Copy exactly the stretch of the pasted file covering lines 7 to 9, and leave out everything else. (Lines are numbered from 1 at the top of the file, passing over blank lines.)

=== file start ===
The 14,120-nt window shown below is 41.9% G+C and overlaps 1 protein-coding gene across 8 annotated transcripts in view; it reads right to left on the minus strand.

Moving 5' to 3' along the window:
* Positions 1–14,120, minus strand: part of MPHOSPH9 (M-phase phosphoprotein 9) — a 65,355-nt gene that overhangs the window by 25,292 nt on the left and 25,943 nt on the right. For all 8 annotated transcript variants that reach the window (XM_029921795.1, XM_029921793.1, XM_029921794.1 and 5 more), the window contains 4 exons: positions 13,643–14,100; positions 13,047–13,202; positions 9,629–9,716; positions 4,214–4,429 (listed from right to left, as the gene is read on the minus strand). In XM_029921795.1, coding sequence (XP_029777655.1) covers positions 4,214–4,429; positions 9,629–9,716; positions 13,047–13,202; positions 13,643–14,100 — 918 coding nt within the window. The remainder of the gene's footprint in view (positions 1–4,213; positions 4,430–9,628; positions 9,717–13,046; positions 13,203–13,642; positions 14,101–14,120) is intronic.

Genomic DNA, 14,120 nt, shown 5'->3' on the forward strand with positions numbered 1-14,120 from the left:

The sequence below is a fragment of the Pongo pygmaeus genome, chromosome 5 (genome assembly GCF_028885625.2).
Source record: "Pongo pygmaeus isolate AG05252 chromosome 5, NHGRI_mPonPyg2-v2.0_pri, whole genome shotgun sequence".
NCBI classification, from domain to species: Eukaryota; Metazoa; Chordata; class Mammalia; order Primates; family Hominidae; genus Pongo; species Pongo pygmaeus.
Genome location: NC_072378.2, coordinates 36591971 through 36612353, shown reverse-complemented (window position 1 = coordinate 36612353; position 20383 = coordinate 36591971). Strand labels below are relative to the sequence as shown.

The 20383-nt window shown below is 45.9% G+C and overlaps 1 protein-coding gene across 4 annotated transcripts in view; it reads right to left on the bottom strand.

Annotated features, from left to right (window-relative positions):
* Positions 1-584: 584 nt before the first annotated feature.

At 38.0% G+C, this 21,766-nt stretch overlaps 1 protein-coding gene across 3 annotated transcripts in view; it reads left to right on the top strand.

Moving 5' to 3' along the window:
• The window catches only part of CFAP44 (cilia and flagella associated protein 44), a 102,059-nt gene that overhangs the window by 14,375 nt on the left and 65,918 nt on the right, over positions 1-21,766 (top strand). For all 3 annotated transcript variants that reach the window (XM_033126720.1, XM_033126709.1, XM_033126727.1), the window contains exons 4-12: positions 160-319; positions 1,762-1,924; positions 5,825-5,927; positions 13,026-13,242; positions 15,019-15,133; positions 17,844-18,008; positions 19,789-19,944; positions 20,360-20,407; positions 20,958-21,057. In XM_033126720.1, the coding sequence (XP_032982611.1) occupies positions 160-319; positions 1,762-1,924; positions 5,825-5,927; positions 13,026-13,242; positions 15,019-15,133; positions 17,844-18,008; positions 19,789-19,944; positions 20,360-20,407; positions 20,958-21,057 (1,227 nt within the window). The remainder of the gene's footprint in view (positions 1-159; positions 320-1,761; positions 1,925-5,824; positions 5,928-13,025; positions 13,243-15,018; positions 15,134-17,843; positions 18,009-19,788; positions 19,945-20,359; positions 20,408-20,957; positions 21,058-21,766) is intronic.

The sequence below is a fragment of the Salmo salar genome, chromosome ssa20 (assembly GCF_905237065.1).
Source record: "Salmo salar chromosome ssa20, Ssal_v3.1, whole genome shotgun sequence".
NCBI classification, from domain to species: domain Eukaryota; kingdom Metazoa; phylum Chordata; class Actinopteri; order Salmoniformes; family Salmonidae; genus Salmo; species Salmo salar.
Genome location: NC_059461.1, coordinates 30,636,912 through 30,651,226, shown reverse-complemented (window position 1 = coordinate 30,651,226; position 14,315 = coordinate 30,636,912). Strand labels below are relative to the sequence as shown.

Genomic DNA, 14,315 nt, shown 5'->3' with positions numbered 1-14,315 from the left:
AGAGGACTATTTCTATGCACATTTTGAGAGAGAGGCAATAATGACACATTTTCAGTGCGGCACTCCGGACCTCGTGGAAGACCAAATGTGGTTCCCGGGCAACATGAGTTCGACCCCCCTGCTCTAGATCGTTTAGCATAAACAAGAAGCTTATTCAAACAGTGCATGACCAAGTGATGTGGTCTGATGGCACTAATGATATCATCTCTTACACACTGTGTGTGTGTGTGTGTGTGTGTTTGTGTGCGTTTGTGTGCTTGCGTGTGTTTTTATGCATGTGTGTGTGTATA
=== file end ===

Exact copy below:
NCBI classification, from domain to species: Eukaryota; Metazoa; Chordata; class Mammalia; order Primates; family Hominidae; genus Pongo; species Pongo pygmaeus.
Genome location: NC_072378.2, coordinates 36591971 through 36612353, shown reverse-complemented (window position 1 = coordinate 36612353; position 20383 = coordinate 36591971). Strand labels below are relative to the sequence as shown.

The 20383-nt window shown below is 45.9% G+C and overlaps 1 protein-coding gene across 4 annotated transcripts in view; it reads right to left on the bottom strand.